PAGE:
Blue Earth County, Minnesota
|Blue Earth County, Minnesota|
Location in the state of Minnesota
Minnesota's location in the U.S.
|Founded||March 5, 1853 |
|Named for||Blue Earth River|
765.90 sq mi (1,984 km²)
752.36 sq mi (1,949 km²)
13.54 sq mi (35 km²), 1.77%
74/sq mi (29/km²)
|Time zone||Central: UTC-6/-5|
Blue Earth County is part of the Mankato–North Mankato Metropolitan Statistical Area. Blue Earth County is named for the Blue Earth River and for the deposits of blue-green clay once evident along the banks of the Blue Earth River.
According to the 2000 census, the county has a total area of 765.90 square miles (1,983.7 km2), of which 752.36 square miles (1,948.6 km2) (or 98.23%) is land and 13.54 square miles (35.1 km2) (or 1.77%) is water. The Blue Earth River and Le Sueur River flow through a part of the county. The land surface is relatively flat with over 30 lakes in the county. In the northeastern part of the county there are many forests that are called big woods. The rivers that flow out of the northeastern part are surrounded by these big woods. Most of the county is grassland prairie but scattered parts of it are wet prairie. Some spots that surround the rivers are oak openings and barren brushland.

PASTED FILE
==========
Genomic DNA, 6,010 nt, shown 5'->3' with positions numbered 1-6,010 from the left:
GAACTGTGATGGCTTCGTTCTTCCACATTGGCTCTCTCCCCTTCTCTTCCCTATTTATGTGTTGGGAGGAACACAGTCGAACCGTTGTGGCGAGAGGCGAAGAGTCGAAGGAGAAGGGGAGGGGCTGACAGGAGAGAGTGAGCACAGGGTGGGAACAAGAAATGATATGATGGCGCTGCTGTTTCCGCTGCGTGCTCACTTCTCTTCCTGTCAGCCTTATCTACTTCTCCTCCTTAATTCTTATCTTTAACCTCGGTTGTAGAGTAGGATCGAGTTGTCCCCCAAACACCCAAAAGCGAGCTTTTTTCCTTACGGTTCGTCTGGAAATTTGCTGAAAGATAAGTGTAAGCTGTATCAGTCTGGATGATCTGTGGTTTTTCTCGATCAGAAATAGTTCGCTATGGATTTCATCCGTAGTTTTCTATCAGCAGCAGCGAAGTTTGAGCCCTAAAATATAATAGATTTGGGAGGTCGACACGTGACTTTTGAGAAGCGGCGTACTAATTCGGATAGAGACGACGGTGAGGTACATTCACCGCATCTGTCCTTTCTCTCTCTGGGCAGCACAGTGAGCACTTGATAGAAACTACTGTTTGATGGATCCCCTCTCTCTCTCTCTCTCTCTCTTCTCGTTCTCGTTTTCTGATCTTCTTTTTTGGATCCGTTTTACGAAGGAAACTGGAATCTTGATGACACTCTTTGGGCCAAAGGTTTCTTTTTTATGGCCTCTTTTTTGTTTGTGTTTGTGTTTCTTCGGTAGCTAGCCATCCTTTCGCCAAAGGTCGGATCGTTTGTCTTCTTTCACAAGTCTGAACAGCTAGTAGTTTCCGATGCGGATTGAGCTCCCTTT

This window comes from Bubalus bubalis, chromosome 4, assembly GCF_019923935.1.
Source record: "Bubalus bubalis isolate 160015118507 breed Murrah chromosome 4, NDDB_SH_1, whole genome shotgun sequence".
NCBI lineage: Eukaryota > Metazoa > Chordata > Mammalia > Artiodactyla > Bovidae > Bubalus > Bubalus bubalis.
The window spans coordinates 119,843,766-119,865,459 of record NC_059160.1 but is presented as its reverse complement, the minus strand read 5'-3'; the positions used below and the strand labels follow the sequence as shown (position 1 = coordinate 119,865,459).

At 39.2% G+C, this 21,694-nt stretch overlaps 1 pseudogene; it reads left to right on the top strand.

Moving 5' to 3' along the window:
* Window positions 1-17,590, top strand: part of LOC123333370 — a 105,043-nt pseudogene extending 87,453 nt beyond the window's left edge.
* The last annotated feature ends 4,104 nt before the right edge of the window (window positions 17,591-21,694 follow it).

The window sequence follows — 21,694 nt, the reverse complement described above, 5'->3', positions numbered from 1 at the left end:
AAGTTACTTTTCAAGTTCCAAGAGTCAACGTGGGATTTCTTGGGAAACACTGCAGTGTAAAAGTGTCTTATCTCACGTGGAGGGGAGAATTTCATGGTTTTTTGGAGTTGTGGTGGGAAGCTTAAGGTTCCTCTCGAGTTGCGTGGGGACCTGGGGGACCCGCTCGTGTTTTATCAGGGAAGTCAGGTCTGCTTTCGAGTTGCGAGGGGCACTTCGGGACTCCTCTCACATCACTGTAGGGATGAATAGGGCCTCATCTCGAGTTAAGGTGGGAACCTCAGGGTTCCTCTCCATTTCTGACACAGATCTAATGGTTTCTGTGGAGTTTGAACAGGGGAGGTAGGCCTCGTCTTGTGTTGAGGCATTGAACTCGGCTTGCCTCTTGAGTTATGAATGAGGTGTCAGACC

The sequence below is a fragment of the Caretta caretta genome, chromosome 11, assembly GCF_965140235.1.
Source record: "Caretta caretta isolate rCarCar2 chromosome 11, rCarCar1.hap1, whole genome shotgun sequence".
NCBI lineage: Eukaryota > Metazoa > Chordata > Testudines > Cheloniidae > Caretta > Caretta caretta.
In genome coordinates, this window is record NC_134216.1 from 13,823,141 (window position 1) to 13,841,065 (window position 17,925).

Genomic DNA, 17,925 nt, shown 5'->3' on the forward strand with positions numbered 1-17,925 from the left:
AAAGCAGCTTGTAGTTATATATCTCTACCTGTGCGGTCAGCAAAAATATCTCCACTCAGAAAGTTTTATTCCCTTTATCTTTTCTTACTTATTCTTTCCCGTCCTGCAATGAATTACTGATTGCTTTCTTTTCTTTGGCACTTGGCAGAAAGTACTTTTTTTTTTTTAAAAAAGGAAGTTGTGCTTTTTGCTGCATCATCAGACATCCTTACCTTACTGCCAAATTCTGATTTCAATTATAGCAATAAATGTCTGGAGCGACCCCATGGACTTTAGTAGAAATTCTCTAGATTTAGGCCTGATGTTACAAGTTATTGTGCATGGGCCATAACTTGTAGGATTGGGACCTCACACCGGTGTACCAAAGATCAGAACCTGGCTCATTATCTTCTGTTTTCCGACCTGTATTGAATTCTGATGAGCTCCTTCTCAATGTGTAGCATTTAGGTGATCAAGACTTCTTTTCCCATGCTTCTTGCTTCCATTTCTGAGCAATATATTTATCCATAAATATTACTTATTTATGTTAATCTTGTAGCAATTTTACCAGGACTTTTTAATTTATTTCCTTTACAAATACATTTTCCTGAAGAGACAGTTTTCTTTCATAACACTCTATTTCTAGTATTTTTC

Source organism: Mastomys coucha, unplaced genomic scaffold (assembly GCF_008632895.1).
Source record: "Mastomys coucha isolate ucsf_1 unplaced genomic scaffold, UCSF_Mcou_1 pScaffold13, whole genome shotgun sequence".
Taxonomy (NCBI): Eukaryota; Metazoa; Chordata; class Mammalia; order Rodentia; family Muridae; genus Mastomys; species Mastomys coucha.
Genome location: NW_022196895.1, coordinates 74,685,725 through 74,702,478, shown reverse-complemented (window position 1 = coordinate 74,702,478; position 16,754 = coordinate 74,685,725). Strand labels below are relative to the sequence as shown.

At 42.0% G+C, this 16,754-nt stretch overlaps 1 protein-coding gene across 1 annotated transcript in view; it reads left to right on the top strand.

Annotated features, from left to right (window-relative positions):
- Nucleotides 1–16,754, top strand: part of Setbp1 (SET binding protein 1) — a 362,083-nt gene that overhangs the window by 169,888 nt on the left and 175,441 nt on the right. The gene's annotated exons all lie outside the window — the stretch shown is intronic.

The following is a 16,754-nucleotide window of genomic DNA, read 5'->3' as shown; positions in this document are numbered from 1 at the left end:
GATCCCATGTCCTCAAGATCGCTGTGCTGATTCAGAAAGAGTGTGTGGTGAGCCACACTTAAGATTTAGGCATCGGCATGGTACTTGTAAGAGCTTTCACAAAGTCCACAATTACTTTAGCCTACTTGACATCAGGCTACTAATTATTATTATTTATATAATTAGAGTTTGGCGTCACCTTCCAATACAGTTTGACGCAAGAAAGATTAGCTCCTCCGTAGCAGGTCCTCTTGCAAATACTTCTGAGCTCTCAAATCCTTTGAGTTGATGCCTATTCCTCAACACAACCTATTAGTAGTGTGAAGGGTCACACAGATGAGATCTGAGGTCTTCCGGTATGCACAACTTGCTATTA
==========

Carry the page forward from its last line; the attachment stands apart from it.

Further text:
Major highways 
- Crystal Lake in Lake Crystal
- Albert Lake: in Jamestown Township
- Alice Lake: in Le Ray Township
- Armstrong Lake: in Butternut Valley Township
- Ballantyne Lake: in Jamestown Township
- Born Lake: in Le Ray Township
- Cottonwood Lake: in Medo Township
- Duck Lake: in Jamestown Township
- Eagle Lake: the southern half of the larger, northern lake is in Mankato Township and the northern half is in Lime Township with the eastern part of it just barely extending into Jamestown Township the eastern half of the smaller, southern lake is in Le Ray Township and the western half is in Mankato Township
- George Lake: in Jamestown Township
- Gilfillin Lake: mostly in Jamestown Township, but the extreme southern edge juts into in Le Ray Township
- Ida Lake: in Shelby Township
- Indian Lake: is in Le Ray Township
- Knights Lake: western half is in Mapleton Township and eastern half is in Danville Township
- Lake Crystal mostly in Judson Township, but the southern third is in Garden City Township
- Lieberg Lake: in Butternut Valley Township
- Lily Lake: Judson Township
- Loon Lake: in Garden City Township
- Long Lake: in Jamestown Township
- Lura Lake: mostly in Sterling Township, but the eastern fifth extends into Mapleton Township and a very small part extends into Faribault County
- Madison Lake: southern three-quarters is in Le Ray Township and the northern quarter is in Jamestown Township
- Mennenga Lake: Judson Township
- Mills Lake: in Garden City Township